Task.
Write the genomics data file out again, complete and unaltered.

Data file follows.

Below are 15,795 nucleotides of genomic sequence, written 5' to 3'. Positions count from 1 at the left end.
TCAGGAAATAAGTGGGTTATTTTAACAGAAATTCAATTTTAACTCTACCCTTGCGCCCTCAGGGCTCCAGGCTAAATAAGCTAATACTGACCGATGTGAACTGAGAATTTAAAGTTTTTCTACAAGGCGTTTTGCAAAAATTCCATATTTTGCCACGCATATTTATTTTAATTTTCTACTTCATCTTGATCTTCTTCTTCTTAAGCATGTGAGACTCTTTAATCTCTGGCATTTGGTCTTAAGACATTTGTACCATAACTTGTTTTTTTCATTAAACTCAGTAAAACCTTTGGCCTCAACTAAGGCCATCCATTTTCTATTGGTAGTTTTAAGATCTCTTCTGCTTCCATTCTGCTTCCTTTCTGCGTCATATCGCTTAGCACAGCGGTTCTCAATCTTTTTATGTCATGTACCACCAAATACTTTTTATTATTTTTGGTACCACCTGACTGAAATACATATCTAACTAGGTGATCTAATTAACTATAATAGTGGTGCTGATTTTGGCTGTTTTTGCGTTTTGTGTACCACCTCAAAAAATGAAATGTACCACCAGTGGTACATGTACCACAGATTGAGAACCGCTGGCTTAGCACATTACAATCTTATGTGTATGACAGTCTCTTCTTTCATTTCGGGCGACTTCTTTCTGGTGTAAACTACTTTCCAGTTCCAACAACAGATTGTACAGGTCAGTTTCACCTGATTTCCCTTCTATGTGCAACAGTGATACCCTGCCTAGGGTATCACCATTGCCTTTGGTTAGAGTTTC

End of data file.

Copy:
Below are 15,795 nucleotides of genomic sequence, written 5' to 3'. Positions count from 1 at the left end.
TCAGGAAATAAGTGGGTTATTTTAACAGAAATTCAATTTTAACTCTACCCTTGCGCCCTCAGGGCTCCAGGCTAAATAAGCTAATACTGACCGATGTGAACTGAGAATTTAAAGTTTTTCTACAAGGCGTTTTGCAAAAATTCCATATTTTGCCACGCATATTTATTTTAATTTTCTACTTCATCTTGATCTTCTTCTTCTTAAGCATGTGAGACTCTTTAATCTCTGGCATTTGGTCTTAAGACATTTGTACCATAACTTGTTTTTTTCATTAAACTCAGTAAAACCTTTGGCCTCAACTAAGGCCATCCATTTTCTATTGGTAGTTTTAAGATCTCTTCTGCTTCCATTCTGCTTCCTTTCTGCGTCATATCGCTTAGCACAGCGGTTCTCAATCTTTTTATGTCATGTACCACCAAATACTTTTTATTATTTTTGGTACCACCTGACTGAAATACATATCTAACTAGGTGATCTAATTAACTATAATAGTGGTGCTGATTTTGGCTGTTTTTGCGTTTTGTGTACCACCTCAAAAAATGAAATGTACCACCAGTGGTACATGTACCACAGATTGAGAACCGCTGGCTTAGCACATTACAATCTTATGTGTATGACAGTCTCTTCTTTCATTTCGGGCGACTTCTTTCTGGTGTAAACTACTTTCCAGTTCCAACAACAGATTGTACAGGTCAGTTTCACCTGATTTCCCTTCTATGTGCAACAGTGATACCCTGCCTAGGGTATCACCATTGCCTTTGGTTAGAGTTTC